Solo Stove for the bug out or get home bag

by M.D. Creekmore on December 23, 2013 · 10 comments

by Jeff P

I recently purchase a complete Solo Stove system from EmergencyFoodWarehouse.com after seeing it mentioned again on MD’s blog, this time as a sponsor. I am VERY impressed. The system with alcohol burner and pot weighs in at about 1 pound! I also got the optional wind screen which adds about another 5 ounces to the package.

To mounting pins on the ends of the wind screen move down enough to be pushed into the ground an inch or so. It folds out to be a nice addition if there is no other cover available.

The instructions couldn’t be any simpler.

Step 1: Gather dry twigs and tinder.
Step 2: Find level ground and clear away ground debris.
Step 3: Remove the cooking ring.
Step 4: light a fire inside the stove using dry twigs and tinder.
Step 5: place the cooking ring on top of the stove.
Step 6: Cook, boil, percolate, roast, etc.

These are the steps printed on the side of the box. Nothing complicated to forget or instructions to loose.

The alcohol burner nests inside the stove. The stove nests inside the pot and fits in one of the draw string bags. The screen is separate as it is about twice the height of the pot/stove combo when packed up.

I have spent a fair bit of money on finding something for my GHB and vehicle kit. I think I can now worry about other things as this is exactly what I have been looking for.

I’ll be keeping a quart zip lock bag or two with wood stove pellets and a bottle or two of HEAT brand fuel deicer with mine.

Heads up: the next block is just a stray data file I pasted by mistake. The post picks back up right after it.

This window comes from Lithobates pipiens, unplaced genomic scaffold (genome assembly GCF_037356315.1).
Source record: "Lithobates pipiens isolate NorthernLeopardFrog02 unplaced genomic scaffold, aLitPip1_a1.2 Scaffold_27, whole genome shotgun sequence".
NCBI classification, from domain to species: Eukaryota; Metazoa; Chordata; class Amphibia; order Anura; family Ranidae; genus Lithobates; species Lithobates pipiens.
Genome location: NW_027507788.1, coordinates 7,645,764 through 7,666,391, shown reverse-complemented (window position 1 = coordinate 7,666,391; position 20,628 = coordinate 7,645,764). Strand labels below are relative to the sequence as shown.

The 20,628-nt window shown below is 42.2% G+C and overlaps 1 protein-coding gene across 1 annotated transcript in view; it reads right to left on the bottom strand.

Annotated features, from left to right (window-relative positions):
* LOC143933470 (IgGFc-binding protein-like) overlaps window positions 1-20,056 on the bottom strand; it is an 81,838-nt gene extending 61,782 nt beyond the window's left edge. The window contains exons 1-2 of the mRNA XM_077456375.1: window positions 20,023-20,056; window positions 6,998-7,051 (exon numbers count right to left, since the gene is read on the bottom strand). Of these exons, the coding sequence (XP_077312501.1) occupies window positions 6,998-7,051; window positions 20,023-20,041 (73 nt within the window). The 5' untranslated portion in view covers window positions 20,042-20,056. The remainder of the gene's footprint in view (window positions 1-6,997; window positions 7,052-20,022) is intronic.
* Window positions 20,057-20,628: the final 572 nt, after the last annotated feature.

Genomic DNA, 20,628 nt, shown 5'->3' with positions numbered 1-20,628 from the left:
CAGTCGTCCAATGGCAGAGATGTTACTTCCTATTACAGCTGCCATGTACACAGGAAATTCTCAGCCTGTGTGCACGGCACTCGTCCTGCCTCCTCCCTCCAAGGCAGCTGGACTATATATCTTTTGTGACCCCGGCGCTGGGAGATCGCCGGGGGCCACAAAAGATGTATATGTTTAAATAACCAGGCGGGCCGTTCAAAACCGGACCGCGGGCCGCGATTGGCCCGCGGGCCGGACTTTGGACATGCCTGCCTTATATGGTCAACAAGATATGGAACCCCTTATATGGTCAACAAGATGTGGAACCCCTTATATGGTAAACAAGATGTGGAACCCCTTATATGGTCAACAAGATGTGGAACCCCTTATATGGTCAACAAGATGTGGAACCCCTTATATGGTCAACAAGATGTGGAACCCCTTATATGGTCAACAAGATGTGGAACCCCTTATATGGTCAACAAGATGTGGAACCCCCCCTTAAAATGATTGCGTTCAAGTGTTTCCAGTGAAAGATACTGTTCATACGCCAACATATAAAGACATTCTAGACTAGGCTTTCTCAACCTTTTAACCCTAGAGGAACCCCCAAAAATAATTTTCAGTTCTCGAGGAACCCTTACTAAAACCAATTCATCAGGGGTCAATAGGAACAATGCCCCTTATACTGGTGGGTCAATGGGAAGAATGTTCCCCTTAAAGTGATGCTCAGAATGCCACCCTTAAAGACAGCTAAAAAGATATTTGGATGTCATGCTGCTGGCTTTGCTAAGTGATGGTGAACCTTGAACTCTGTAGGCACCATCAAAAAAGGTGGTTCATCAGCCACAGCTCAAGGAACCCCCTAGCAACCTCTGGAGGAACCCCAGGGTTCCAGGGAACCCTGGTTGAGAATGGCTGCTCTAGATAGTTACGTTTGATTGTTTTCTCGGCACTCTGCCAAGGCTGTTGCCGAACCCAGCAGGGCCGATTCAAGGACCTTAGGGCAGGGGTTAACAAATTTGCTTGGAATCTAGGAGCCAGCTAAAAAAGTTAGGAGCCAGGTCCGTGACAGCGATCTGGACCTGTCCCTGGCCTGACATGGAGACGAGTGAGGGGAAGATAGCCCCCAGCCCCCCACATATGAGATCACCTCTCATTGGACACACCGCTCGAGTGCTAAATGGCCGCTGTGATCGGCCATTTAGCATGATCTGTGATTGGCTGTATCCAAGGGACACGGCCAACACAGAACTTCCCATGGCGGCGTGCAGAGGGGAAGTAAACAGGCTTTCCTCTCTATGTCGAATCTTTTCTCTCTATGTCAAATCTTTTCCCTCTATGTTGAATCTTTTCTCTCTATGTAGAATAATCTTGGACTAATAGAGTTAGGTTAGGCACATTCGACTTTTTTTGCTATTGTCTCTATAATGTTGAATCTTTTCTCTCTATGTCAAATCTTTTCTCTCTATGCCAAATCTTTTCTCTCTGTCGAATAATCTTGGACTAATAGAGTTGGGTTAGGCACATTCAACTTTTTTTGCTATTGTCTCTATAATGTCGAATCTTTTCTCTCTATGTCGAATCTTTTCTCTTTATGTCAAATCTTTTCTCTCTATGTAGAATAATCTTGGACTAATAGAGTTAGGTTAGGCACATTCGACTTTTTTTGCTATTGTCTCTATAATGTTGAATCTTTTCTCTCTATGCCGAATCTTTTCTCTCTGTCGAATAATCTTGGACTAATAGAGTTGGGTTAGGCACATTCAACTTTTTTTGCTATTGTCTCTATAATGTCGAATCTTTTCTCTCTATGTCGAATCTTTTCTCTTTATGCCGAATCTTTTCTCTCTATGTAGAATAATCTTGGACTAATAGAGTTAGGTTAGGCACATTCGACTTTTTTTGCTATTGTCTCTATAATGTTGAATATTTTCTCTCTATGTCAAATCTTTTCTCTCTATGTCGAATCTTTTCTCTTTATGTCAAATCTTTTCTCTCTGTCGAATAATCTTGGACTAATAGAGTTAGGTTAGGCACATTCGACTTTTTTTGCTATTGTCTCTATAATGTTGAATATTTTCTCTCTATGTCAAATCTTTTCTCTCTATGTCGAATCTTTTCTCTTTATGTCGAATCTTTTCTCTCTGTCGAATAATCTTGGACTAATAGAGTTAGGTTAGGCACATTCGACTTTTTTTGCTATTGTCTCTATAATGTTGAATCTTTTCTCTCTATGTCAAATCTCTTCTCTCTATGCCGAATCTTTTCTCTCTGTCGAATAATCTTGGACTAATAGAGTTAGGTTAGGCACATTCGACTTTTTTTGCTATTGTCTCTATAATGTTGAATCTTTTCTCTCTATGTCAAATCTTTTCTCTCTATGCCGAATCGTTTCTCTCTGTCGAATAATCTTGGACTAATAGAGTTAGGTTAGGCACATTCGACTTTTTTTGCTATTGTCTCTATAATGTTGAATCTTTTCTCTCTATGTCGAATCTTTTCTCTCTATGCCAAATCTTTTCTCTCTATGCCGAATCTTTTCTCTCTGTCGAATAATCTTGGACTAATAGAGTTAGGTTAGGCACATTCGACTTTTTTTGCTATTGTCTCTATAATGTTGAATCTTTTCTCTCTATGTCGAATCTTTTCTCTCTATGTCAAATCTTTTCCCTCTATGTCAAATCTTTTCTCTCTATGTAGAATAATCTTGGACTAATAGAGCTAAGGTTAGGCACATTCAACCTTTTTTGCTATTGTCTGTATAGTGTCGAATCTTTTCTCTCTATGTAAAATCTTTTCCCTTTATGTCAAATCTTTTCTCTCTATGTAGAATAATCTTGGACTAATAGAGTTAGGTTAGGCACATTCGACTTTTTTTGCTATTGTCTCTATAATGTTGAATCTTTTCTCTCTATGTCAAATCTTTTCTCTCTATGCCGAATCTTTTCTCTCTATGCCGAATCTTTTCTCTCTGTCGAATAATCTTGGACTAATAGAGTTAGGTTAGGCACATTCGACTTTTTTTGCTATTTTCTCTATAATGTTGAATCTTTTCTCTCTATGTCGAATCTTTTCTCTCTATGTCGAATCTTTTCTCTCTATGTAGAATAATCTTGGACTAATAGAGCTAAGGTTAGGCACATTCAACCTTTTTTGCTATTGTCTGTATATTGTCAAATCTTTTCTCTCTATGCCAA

10 comments

Encourager December 23, 2013 at 1:47 pm

Thanks for the review. I have been wanting a travel stove for my son’s GHB. This might fit the bill!

Nebraska Woman December 23, 2013 at 2:11 pm

I was looking for one of these. Thanks for the recommendation.

alec December 23, 2013 at 6:24 pm

they should make one that is collapsible (like those cups) it would need supports bot that would be awesome . any thoughts on that ?

alec December 23, 2013 at 6:25 pm

bot =but … derp

rjarena December 23, 2013 at 6:56 pm

So how does anyone compare the Solo stove to the Zoom Versa stove?

M.D. Creekmore December 23, 2013 at 7:04 pm

rjarena,

I wrote a review of the Zoom Versa a few years ago – just follow the link below.

http://www.thesurvivalistblog.net/ecozoom-rocket-stove-review/

JP in MT December 23, 2013 at 8:46 pm

After looking at MD’s article I would have to say the first difference is portability.

LyndaKay December 24, 2013 at 4:08 pm

Good suggestions about the fuel that you’ll bring with it. Thanks for the review.

Mike December 26, 2013 at 5:24 pm

I got mine when it was called “The Bush Buddy” handmade by a Canadian, and now made in the USA. I have both, one for me and one for my son.
I love the fact it does not scar the ground, and the wood gasification recycling back into the fire produces an awesome complete burn of the materials, so it takes less fuel (wood) than a normal campfire.
I have used it for 5 years now (ordering from Backpackinglight dot com when Ryan Jordan and team did their 1,000 mile Alaska trek, for which the Bush Buddy was custom made) and would recommend to anyone. It does nest nicely into a Snow Peak 900ml titanium pot, but it does make noise, so if you also want stealth, you should put bandana around the stove before placing into the pot and putting its lid on.
The stove can easily support a 4 quart pot filled with water and bring it to a boil in about 12-15 minutes (depending on amount of wood used and wind conditions.)
The only wood burning stove I have that comes close to the effectiveness of the Solo Stove is the Emberlit Stove, which IMHO has its biggest advantage of the compact size it breaks down to be, making it easier to place in any pack, or even a cargo pocket in your pants.
Simply put, The Solo Stove is a great stove.

Wild SKills Dude February 23, 2014 at 4:59 am

Been thinking about getting this stove for a while now, it’s got some good reviews like yours.
It certainly looks well made.
How does it compare with others you’ve tested?

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